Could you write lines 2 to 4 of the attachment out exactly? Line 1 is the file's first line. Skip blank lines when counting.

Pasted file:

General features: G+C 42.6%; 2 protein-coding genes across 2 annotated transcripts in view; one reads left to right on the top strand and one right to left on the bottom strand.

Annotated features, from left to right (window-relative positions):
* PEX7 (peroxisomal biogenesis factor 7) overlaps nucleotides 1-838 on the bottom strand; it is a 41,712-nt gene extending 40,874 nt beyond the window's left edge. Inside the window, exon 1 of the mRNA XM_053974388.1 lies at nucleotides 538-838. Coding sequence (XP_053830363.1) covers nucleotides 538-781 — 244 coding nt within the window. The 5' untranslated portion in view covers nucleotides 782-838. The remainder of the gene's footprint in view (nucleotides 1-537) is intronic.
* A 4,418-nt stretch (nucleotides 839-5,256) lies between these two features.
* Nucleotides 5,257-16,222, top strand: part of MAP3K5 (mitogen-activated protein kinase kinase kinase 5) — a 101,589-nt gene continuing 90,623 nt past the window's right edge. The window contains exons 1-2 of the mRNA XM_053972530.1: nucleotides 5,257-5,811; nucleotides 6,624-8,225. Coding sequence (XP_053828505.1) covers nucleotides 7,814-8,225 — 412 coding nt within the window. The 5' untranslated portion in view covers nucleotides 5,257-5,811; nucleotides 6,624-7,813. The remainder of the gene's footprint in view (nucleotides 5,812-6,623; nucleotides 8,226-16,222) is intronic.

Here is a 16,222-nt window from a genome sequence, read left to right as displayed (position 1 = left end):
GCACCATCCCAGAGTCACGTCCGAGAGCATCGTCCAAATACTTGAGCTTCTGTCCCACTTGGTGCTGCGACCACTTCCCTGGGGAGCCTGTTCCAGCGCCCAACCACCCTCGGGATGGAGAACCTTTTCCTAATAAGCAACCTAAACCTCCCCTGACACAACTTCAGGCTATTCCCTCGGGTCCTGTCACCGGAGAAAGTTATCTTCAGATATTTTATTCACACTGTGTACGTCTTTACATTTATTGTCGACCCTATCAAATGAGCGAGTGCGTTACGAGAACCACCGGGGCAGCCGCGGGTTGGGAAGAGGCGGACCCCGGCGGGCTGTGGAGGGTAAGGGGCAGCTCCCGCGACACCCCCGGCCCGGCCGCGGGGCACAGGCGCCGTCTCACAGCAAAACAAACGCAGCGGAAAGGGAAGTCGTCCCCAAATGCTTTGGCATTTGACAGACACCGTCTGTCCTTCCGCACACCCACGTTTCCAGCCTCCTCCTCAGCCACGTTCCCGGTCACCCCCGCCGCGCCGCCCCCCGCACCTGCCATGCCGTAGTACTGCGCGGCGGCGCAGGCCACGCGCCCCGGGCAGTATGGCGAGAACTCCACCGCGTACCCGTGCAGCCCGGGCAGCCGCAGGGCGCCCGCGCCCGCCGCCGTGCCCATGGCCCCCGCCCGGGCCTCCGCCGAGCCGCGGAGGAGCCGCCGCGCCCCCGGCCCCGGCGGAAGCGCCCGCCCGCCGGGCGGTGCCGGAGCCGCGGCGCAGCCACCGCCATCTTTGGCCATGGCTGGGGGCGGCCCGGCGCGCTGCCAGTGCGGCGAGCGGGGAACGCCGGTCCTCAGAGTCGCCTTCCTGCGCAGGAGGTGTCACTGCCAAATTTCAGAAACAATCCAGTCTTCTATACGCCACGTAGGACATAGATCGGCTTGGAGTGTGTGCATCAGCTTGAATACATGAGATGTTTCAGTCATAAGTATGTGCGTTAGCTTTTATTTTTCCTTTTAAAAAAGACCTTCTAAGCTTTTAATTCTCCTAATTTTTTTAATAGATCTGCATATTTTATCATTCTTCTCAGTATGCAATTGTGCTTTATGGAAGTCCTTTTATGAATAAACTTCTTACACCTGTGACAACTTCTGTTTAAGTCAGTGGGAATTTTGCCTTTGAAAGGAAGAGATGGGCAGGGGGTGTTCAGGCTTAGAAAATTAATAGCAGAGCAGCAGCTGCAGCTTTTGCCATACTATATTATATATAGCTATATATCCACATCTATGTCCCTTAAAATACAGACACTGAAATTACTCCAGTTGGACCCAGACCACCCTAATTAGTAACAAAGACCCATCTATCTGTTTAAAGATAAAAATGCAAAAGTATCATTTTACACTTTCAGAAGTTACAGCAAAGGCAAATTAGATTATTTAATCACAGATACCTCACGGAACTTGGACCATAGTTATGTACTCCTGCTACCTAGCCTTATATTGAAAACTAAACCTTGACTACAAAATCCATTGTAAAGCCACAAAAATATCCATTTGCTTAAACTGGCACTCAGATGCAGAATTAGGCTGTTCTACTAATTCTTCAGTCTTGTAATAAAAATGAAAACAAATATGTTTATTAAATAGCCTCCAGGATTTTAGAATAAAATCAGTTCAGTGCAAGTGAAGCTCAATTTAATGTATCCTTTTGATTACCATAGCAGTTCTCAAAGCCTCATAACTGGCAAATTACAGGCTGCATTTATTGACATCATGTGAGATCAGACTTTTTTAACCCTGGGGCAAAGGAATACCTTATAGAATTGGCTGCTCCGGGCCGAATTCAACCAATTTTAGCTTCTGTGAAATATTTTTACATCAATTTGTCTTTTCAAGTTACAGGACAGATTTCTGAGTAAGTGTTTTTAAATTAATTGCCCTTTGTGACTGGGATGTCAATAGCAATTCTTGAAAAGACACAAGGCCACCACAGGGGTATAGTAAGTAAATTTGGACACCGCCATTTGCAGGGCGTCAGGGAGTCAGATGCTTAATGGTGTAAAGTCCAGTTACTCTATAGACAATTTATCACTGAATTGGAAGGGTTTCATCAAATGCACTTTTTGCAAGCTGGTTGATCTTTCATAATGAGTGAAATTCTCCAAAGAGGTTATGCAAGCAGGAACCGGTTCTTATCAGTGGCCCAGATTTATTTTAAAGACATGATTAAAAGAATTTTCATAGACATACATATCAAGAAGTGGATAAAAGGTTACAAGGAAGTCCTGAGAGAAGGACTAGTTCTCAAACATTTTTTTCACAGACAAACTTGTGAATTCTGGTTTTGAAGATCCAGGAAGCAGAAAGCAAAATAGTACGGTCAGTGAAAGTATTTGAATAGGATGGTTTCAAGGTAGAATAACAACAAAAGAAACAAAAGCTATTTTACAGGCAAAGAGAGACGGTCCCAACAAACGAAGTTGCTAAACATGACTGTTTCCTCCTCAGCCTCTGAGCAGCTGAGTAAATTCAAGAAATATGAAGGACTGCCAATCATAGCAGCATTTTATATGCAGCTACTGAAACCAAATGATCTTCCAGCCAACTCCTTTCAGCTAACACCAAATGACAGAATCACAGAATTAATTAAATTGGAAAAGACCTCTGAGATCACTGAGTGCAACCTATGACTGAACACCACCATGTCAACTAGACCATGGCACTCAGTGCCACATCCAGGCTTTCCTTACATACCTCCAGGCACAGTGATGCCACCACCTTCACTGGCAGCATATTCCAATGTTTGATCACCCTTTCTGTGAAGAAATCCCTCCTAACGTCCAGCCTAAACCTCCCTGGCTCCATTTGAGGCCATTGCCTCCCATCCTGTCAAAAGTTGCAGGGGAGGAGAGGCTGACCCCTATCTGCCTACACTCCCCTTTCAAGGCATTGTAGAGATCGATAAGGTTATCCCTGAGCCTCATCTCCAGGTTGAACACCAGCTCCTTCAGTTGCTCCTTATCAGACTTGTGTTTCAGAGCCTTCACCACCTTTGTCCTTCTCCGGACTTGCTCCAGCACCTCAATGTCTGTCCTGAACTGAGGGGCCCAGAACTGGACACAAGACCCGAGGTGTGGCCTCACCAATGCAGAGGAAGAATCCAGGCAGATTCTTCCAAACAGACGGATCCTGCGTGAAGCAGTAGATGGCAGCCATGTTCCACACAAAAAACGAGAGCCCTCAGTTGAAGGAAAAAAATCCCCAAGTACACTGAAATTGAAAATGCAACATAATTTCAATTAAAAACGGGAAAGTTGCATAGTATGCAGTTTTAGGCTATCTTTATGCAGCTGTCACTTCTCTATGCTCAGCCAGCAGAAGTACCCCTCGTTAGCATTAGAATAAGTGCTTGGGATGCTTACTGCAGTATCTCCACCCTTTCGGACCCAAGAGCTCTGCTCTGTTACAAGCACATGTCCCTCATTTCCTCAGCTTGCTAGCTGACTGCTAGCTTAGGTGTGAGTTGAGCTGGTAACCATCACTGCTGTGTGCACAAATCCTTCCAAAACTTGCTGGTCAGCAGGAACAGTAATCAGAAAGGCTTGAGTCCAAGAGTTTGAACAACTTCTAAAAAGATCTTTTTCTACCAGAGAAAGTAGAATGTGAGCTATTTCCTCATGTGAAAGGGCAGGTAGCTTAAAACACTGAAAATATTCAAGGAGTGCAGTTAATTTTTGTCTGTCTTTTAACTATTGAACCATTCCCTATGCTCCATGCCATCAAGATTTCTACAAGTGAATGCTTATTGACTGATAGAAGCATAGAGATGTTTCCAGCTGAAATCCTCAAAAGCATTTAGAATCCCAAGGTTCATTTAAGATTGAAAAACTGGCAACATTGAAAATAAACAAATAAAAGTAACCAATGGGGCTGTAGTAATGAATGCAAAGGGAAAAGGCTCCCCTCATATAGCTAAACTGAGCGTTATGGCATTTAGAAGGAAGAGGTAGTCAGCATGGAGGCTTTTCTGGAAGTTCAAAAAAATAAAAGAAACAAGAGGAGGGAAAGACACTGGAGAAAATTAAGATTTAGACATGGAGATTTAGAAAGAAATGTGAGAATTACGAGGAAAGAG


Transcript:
Annotated features, from left to right (window-relative positions):
* PEX7 (peroxisomal biogenesis factor 7) overlaps nucleotides 1-838 on the bottom strand; it is a 41,712-nt gene extending 40,874 nt beyond the window's left edge. Inside the window, exon 1 of the mRNA XM_053974388.1 lies at nucleotides 538-838. Coding sequence (XP_053830363.1) covers nucleotides 538-781 — 244 coding nt within the window. The 5' untranslated portion in view covers nucleotides 782-838. The remainder of the gene's footprint in view (nucleotides 1-537) is intronic.
* A 4,418-nt stretch (nucleotides 839-5,256) lies between these two features.